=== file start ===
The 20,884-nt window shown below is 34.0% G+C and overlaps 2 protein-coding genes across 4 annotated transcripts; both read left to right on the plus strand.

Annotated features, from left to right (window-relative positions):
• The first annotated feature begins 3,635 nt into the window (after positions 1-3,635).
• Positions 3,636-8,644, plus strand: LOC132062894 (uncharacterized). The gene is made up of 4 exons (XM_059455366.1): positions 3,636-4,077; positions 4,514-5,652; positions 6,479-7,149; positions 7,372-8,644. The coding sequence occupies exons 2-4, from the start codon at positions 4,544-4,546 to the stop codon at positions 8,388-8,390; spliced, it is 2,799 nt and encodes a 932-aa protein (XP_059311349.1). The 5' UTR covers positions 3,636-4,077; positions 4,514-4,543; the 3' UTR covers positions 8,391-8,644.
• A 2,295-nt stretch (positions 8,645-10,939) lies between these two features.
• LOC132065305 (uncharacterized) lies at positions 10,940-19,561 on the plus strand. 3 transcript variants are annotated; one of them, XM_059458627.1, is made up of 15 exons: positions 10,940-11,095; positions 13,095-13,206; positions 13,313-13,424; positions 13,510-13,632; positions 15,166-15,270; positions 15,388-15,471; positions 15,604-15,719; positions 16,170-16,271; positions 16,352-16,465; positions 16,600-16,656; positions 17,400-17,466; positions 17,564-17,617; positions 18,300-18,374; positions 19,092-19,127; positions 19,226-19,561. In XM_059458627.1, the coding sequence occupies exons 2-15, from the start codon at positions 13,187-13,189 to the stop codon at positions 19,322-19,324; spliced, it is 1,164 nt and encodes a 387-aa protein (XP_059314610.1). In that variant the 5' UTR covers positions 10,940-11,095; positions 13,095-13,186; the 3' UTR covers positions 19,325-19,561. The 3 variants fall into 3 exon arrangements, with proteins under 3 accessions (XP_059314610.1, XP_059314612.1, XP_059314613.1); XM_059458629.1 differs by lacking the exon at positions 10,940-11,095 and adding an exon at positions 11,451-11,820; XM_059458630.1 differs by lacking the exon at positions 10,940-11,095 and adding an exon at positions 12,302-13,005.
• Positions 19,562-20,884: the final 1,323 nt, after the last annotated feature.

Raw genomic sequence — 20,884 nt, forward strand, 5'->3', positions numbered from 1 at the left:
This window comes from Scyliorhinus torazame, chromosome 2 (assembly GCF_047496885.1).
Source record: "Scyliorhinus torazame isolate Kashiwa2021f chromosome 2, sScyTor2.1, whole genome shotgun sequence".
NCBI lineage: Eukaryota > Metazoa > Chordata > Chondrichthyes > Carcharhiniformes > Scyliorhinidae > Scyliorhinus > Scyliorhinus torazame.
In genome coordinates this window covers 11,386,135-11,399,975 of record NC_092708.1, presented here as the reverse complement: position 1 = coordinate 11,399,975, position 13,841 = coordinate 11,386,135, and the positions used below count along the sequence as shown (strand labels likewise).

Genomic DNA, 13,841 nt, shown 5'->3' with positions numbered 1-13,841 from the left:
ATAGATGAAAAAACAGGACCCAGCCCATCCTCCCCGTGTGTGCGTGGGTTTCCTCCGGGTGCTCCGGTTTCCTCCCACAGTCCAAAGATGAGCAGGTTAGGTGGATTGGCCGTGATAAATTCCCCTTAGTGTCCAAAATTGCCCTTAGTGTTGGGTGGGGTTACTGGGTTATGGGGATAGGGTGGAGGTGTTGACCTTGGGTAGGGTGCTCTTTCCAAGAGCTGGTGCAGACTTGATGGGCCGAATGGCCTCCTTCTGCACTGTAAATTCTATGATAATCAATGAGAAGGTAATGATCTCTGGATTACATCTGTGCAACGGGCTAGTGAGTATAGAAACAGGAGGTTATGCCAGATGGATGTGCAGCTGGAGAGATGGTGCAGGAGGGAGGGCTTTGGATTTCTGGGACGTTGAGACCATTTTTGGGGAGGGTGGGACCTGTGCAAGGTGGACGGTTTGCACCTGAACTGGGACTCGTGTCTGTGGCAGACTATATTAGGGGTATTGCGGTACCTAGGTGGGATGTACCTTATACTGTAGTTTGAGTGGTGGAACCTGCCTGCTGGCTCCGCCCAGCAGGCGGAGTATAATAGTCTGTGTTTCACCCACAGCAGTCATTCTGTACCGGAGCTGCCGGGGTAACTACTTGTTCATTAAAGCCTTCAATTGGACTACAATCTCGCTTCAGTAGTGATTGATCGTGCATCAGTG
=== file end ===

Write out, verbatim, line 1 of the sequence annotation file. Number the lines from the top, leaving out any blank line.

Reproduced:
The 20,884-nt window shown below is 34.0% G+C and overlaps 2 protein-coding genes across 4 annotated transcripts; both read left to right on the plus strand.